Tunneling in the
The storm outside flails and bangs,
but in here it's the crackle of ink drying
that unnerves. I inch along the dark line
so as not to lose my place, feeling
the writing hand drift on the other side
of the page, tapping a record
of what has not changed, in far-off
echoes: the quarreling lovers, duelers, spinners.
I move faster, shivering, but dry,
listening to plinks and turning the pages faster,
suspecting the rain has moved inside.
I think I spot the drops, but they turn into a thin
man with long silver hair who ducks behind shelves.
Tall until I walk toward him, he scurries
and I see the stacks are six inches high.
He looks at me each time as he dodges
away. Penning notes and tucking them into books,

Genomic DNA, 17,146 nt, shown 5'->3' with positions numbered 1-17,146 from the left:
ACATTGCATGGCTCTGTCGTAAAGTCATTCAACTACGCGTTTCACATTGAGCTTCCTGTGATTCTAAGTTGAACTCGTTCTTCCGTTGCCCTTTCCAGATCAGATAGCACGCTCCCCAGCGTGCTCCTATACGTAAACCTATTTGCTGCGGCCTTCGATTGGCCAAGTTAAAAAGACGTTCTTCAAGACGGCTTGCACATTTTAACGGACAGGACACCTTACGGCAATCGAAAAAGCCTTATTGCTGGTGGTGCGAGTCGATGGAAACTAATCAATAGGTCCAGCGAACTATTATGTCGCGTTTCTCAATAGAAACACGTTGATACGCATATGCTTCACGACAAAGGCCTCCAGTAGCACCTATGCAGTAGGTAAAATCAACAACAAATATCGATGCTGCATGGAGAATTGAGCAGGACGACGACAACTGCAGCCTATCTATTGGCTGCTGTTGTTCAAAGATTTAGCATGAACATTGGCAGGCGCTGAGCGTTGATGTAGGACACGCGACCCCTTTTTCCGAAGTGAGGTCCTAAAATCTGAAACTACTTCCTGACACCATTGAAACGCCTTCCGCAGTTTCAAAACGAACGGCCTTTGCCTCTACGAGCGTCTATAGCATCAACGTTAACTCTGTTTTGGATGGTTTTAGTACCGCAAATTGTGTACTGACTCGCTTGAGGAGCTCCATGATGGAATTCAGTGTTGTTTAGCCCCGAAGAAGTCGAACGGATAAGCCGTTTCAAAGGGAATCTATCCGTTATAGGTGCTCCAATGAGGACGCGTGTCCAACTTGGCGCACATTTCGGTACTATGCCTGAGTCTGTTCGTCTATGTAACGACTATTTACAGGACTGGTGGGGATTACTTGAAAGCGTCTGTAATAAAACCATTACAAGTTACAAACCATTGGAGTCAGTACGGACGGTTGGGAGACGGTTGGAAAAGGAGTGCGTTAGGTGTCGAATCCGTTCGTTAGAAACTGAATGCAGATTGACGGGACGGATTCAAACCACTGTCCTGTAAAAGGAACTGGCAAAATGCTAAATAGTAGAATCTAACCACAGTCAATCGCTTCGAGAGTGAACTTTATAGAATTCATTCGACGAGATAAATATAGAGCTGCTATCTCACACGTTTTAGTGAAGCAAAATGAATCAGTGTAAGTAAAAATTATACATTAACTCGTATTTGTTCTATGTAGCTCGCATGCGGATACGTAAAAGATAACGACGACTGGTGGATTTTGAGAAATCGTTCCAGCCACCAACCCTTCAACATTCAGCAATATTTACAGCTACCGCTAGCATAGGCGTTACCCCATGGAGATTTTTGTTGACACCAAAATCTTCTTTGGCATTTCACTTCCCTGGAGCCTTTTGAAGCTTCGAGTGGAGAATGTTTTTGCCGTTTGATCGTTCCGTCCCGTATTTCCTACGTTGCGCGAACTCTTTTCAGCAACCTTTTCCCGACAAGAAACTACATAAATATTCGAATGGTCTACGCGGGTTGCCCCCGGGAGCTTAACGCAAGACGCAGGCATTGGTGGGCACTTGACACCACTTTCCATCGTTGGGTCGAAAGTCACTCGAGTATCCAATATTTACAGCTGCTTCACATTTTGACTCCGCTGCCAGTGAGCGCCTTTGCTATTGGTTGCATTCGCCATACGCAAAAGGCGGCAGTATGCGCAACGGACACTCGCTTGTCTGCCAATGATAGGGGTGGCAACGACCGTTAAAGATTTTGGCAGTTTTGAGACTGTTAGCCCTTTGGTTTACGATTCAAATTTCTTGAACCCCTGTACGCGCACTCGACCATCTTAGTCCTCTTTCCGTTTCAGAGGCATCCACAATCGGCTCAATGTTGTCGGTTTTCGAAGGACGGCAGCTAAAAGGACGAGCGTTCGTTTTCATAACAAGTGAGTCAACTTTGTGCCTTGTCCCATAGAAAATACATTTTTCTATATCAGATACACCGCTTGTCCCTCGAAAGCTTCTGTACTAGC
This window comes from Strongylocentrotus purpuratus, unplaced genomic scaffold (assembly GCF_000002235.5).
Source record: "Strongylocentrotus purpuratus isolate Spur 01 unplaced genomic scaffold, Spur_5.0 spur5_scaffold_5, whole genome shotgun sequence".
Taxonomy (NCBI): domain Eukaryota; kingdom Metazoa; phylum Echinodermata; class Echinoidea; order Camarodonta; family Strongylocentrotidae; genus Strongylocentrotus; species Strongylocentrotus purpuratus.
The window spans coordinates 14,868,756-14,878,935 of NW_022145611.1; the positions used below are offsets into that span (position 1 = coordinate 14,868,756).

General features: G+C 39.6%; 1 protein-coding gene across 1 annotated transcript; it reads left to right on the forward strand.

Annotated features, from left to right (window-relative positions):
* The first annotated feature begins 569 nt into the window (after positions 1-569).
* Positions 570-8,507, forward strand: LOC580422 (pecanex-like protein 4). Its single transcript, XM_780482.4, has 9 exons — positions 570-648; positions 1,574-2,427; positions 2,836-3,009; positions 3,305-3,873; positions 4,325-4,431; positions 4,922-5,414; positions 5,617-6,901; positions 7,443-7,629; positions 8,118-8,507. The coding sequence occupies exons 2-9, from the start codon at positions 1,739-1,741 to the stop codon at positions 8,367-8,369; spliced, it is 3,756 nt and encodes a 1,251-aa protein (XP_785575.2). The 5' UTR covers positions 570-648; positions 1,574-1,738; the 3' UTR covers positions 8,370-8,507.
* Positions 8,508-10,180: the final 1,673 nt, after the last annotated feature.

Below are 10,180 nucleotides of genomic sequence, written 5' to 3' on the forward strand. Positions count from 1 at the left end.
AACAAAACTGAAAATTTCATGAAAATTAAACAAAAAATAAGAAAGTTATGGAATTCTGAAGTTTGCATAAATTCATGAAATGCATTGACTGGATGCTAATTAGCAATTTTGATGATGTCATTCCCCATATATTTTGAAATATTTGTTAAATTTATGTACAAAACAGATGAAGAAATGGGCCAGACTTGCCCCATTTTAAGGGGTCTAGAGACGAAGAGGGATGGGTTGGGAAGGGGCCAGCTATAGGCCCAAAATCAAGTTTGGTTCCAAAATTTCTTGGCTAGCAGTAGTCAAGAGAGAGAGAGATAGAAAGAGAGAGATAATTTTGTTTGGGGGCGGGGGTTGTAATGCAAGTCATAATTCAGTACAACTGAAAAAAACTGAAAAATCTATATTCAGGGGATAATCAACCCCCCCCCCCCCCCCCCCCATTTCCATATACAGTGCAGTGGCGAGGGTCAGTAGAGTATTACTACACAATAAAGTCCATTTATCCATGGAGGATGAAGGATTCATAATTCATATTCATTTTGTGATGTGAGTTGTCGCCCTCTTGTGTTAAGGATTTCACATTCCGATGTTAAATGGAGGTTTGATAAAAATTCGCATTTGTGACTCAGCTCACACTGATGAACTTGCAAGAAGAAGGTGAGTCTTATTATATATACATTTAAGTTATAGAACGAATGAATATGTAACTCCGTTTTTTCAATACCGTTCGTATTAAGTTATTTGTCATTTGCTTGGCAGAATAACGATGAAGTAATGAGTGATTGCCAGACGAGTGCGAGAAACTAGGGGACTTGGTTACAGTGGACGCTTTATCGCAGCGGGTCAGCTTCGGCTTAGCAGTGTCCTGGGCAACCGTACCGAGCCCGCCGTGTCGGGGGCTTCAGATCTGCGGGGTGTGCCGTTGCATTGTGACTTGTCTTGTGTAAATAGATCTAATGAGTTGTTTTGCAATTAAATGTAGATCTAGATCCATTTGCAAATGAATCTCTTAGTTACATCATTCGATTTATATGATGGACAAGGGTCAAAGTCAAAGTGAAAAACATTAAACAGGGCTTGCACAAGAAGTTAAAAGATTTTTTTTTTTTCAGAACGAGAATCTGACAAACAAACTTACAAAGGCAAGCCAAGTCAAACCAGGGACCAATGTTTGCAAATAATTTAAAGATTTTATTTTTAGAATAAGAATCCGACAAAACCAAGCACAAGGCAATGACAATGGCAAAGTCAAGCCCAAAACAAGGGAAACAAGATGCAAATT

he vanishes by standing stalagmite-still.
Losing all sense of words as time,
I feel encircling water rise. So many dripping
phantasms rise in the late day, so I grab
hold of a serif's tail and lurch into their stampede,
plunging off the narrowing vowel-trail
jostling with adjectives that pulp themselves
together as we all fall, scrambling
roadrunner-styler. Yielding to habit
in last moments, I pluck from a passing shelf
the silver man's note for a last read.
Rachel Dacus (firstname.lastname@example.org) is at work on a poem about a San Francisco
bookstore that arranged all its books by color, and she
wishes her local library would follow suit. Her website is http://www.dacushome.com.